Fresh from securing his first-ever pole position in the wet at Silverstone, Carlos Sainz Jr. took full advantage by scoring his maiden Formula 1 victory in a dramatic, enthralling edition of the British Grand Prix.
The 27-year-old took the checkered flag in his 150th F1 start, becoming the first Spanish driver to stand on the top step of the podium since Fernando Alonso’s last win in 2013.
It also ensured that Ferrari ended Red Bull’s run of six victories in a row. Cue many renditions of ‘Smooth Operator.’
The race got off to a frightening start on Sunday afternoon as Alfa Romeo’s Zhou Guanyu was flipped upside down after colliding with George Russell seconds after lights out, his car eventually wedging itself between a tire wall and the catch fencing at the end of the main straight.
The grand prix was red flagged for the best part of an hour as Zhou (who was later given the all-clear at the medical center) was carefully extracted from his car and the damaged barrier was repaired. Alex Albon was also airlifted to hospital after a separate shunt, but he, too, has been discharged.
And it could’ve been a whole lot worse as a group of protestors accessed the track on the opening lap, putting themselves, the drivers, and the marshals at risk. Thankfully, no one was hurt and several drivers later expressed sympathy with their cause—global oil usage, on this occasion—albeit not their method.
Although Sainz had lost the lead to Max Verstappen initially, the stewards decided to restart the race with all surviving cars in their original grid positions, and at the second time of asking, the polesitter defended far more robustly to maintain the lead once racing got back underway.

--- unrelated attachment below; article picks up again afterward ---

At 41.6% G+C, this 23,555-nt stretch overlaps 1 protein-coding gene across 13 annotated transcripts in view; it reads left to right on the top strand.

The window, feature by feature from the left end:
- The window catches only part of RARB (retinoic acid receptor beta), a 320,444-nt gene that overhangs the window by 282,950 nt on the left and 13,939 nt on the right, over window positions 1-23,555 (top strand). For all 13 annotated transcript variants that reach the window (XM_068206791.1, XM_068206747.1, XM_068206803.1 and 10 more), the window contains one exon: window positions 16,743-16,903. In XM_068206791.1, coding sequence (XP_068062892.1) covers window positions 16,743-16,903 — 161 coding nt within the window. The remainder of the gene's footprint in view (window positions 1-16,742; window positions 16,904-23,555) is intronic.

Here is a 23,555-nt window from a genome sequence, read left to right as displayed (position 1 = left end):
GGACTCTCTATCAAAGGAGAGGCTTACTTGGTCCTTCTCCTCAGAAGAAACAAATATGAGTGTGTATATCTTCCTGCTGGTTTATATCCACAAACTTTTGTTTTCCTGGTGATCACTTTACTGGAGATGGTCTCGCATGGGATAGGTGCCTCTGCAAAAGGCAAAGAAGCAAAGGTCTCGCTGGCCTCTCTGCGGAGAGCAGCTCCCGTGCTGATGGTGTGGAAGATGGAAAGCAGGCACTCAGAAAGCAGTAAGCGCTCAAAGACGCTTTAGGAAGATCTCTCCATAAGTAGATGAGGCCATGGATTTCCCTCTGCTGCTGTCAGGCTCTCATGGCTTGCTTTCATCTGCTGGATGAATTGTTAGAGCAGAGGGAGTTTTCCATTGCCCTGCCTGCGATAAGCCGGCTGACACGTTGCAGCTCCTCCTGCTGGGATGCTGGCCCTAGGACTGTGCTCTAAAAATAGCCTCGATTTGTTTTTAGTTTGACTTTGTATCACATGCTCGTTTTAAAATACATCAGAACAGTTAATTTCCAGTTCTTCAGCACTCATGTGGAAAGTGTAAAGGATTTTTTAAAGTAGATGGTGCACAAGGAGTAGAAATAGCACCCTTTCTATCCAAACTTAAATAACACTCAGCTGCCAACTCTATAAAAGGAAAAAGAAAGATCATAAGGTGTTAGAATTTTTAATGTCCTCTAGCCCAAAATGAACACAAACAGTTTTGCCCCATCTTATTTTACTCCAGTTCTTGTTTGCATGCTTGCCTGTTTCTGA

However, he couldn’t shake Verstappen and a mistake on lap 10 allowed the Dutchman through, albeit only briefly as the championship leader struck debris two laps later and the resulting damage meant he only had the pace to finish seventh.
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With Ferrari running first and second, the result looked a foregone conclusion, but in true Ferrari fashion, indecision on the pit wall brought a charging Lewis Hamilton into play: Mercedes brought several upgrades to Silverstone, and with the fans cheering on the home favorite, Hamilton looked like a contender for the win.
It wasn’t until after the first pit stops that Ferrari finally ordered Sainz aside to release Charles Leclerc, but not long after, a retirement for Alpine’s Estaban Ocon brought out the safety car, and for reasons known only to the Italian team, it was the slower driver who was pitted for fresh tires as the championship contender was left out on old rubber.
At the restart, Sainz seized his chance and retook the lead, and Leclerc was left to defend from Hamilton and a resurgent Sergio Perez. What followed between the trio was the most exciting exchange of positions we’ve seen since F1 adopted its new regulations, with Perez and Hamilton eventually making the most of their tire advantage to take the final podium spots. And breathe!
“What a day!” exclaimed Sainz after the race. “Winning my first F1 GP and with Scuderia Ferrari in front of this amazing crowd, at one of my favorite tracks, Silverstone, is literally amazing. I will enjoy it for today, but we’ll immediately start working on preparing for the next one.”
Lots to talk about there: Can Sainz push on for more wins this season? Is Leclerc’s biggest obstacle in the title fight...Ferrari? Can Mercedes claw itself back into contention? As ever, thoughts below.
NOTE: This article first appeared on TopGear.com. Minor edits have been made.
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